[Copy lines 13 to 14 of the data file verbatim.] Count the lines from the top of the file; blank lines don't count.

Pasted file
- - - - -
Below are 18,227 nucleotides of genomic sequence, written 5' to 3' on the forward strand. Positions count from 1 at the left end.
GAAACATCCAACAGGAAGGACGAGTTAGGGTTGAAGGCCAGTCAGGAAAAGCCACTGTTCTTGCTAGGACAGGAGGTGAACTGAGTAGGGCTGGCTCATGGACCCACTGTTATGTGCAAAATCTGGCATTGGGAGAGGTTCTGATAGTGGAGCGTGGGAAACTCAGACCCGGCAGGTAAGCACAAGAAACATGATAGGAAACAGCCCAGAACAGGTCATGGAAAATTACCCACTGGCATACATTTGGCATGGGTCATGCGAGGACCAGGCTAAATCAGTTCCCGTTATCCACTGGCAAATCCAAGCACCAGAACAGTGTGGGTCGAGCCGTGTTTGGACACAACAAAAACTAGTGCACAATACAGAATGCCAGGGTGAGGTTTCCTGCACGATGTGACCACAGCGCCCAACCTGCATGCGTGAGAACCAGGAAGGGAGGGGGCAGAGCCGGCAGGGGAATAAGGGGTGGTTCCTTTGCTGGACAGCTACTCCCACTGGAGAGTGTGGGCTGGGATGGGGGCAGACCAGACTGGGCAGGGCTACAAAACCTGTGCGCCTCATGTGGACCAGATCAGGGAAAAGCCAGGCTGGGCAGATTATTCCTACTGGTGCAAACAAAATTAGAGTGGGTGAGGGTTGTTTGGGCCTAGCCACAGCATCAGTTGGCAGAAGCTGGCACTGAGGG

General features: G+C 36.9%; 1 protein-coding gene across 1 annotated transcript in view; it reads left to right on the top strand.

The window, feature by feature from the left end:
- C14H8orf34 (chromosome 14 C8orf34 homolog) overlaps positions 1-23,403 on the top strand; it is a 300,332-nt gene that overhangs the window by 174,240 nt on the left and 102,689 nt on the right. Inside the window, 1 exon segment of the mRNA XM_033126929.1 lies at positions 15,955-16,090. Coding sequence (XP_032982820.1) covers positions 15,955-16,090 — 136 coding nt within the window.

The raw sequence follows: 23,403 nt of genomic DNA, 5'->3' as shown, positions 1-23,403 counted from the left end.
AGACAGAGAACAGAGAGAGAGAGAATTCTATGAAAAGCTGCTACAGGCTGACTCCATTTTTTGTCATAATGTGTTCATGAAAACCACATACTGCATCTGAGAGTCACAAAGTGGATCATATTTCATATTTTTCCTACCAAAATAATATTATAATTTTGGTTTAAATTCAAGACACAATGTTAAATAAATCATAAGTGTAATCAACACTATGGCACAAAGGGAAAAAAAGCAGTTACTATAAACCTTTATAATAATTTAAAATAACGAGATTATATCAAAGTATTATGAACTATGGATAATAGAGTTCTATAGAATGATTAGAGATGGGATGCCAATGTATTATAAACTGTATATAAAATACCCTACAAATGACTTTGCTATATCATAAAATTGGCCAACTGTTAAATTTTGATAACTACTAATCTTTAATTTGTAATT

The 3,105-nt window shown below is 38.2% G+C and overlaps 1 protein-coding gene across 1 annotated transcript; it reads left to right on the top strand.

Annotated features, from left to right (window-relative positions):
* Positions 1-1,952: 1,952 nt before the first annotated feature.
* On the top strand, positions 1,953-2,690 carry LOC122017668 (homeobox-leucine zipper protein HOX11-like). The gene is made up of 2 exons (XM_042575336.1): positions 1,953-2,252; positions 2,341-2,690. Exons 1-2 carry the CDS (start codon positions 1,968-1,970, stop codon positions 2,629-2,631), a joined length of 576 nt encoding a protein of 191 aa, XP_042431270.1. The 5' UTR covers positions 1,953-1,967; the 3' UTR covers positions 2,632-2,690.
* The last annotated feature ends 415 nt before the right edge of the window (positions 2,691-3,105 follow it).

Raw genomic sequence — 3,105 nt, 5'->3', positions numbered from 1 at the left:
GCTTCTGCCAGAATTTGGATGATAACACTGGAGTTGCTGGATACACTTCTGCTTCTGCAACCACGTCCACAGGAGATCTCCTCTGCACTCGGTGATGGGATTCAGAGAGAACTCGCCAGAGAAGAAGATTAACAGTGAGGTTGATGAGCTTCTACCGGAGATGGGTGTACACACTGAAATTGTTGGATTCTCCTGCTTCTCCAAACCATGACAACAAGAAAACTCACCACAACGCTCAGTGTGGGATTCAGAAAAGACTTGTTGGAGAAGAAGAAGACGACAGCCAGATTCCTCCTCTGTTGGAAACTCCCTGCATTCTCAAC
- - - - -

Raw genomic sequence — 3,105 nt, 5'->3', positions numbered from 1 at the left:
GCTTCTGCCAGAATTTGGATGATAACACTGGAGTTGCTGGATACACTTCTGCTTCTGCAACCACGTCCACAGGAGATCTCCTCTGCACTCGGTGATGGGATTCAGAGAGAACTCGCCAGAGAAGAAGATTAACAGTGAGGTTGATGAGCTTCTACCGGAGATGGGTGTACACACTGAAATTGTTGGATTCTCCTGCTTCTCCAAACCATGACAACAAGAAAACTCACCACAACGCTCAGTGTGGGATTCAGAAAAGACTTGTTGGAGAAGAAGAAGACGACAGCCAGATTCCTCCTCTGTTGGAAACTCCCTGCATTCTCAAC